Clusters of galaxies

Clusters of galaxies

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Clusters of galaxies are gigantic structures of the Universe. Galaxies emit a lot of gravity. This causes nearby galaxies to attract each other and group together to form clusters.

Our galaxy, the Milky Way, is part of a small cluster called Local Group.

Within a cluster, galaxies revolve around each other, and they even frequently collide. The size and mass of a cluster varies according to the galaxies that form it, but the distance between one end and the other is always several million light years.

The clusters are not only composed of galaxies, but also of large clouds of hot gas. In general, they are remnants of galaxies that die when they collide with each other. But most of the mass of the cluster is dark matter. It is believed that each cluster can have up to five times more dark matter than visible matter.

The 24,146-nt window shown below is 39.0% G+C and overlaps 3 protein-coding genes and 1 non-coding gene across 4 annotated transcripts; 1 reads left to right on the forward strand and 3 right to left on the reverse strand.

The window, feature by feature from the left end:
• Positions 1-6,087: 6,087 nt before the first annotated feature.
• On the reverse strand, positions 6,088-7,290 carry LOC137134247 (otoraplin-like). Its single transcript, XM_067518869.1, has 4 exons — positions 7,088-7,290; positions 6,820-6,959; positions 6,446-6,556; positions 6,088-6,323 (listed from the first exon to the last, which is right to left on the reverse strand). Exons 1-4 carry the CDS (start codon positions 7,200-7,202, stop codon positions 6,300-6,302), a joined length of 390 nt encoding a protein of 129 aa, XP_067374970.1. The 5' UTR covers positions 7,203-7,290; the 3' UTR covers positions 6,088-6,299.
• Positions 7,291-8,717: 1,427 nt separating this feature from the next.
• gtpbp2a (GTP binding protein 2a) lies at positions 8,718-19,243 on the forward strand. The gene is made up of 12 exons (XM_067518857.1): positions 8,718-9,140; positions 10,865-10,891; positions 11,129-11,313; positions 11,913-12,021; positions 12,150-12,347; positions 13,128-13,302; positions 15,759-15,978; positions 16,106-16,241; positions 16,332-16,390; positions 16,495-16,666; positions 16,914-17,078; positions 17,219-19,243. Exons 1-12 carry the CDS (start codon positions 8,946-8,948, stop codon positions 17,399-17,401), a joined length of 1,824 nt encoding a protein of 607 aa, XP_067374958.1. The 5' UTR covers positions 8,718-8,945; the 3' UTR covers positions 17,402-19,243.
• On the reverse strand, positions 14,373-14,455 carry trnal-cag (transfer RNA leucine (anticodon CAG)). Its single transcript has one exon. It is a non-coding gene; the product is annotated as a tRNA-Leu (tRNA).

The clusters of galaxies have a spherical or spiral shape and revolve around a central nucleus. This nucleus hosts most of the hot gas and emits a large amount of X-rays. The densest galaxies are located near the center, where gravity is greatest. Around, thousands of galaxies are dispersed among clouds of gas.

Superclusters of galaxies

Superclusters of galaxies are the second largest structure in the Universe. Only the huge walls of superclusters surpass them. As the name implies, superclusters are clusters of galaxy clusters and are found throughout the known Universe.

Clusters of galaxies join at their ends, and form huge chains. The gravity in the superclusters is so great that it even slows the expansion of the Universe. All matter is attracted, and that is why huge empty spaces are created between some superclusters and others.

Our Local Group is part of the Virgo Supercluster which, in turn, is integrated into a superstructure called Laniakea ("immense sky", in Hawaiian).

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